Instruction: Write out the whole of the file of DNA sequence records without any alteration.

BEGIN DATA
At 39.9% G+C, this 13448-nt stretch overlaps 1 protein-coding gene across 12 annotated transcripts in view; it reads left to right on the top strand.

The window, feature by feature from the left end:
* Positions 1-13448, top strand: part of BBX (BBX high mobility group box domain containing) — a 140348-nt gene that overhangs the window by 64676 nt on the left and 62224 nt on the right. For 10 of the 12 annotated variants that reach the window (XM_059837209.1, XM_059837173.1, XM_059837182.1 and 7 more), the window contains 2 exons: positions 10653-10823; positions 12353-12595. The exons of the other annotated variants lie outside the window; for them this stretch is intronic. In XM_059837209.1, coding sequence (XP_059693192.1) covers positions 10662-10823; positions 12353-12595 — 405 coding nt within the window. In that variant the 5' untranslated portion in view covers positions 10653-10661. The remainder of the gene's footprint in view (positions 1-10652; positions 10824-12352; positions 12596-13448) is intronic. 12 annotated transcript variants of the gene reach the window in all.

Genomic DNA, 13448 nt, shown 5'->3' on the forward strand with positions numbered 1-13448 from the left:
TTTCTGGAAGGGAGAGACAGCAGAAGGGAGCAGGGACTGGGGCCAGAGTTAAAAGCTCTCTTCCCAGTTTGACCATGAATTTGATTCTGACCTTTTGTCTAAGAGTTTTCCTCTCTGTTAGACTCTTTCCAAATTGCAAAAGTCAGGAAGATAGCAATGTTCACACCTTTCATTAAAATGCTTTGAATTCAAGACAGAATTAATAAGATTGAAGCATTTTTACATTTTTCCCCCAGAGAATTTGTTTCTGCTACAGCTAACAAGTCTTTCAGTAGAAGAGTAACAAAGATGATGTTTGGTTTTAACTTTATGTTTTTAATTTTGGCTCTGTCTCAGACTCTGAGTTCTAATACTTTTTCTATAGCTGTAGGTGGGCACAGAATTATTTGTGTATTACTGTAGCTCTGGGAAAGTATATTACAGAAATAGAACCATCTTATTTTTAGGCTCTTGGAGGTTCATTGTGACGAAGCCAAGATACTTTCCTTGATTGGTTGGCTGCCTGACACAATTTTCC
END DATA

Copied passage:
At 39.9% G+C, this 13448-nt stretch overlaps 1 protein-coding gene across 12 annotated transcripts in view; it reads left to right on the top strand.

The window, feature by feature from the left end:
* Positions 1-13448, top strand: part of BBX (BBX high mobility group box domain containing) — a 140348-nt gene that overhangs the window by 64676 nt on the left and 62224 nt on the right. For 10 of the 12 annotated variants that reach the window (XM_059837209.1, XM_059837173.1, XM_059837182.1 and 7 more), the window contains 2 exons: positions 10653-10823; positions 12353-12595. The exons of the other annotated variants lie outside the window; for them this stretch is intronic. In XM_059837209.1, coding sequence (XP_059693192.1) covers positions 10662-10823; positions 12353-12595 — 405 coding nt within the window. In that variant the 5' untranslated portion in view covers positions 10653-10661. The remainder of the gene's footprint in view (positions 1-10652; positions 10824-12352; positions 12596-13448) is intronic. 12 annotated transcript variants of the gene reach the window in all.

Genomic DNA, 13448 nt, shown 5'->3' on the forward strand with positions numbered 1-13448 from the left:
TTTCTGGAAGGGAGAGACAGCAGAAGGGAGCAGGGACTGGGGCCAGAGTTAAAAGCTCTCTTCCCAGTTTGACCATGAATTTGATTCTGACCTTTTGTCTAAGAGTTTTCCTCTCTGTTAGACTCTTTCCAAATTGCAAAAGTCAGGAAGATAGCAATGTTCACACCTTTCATTAAAATGCTTTGAATTCAAGACAGAATTAATAAGATTGAAGCATTTTTACATTTTTCCCCCAGAGAATTTGTTTCTGCTACAGCTAACAAGTCTTTCAGTAGAAGAGTAACAAAGATGATGTTTGGTTTTAACTTTATGTTTTTAATTTTGGCTCTGTCTCAGACTCTGAGTTCTAATACTTTTTCTATAGCTGTAGGTGGGCACAGAATTATTTGTGTATTACTGTAGCTCTGGGAAAGTATATTACAGAAATAGAACCATCTTATTTTTAGGCTCTTGGAGGTTCATTGTGACGAAGCCAAGATACTTTCCTTGATTGGTTGGCTGCCTGACACAATTTTCC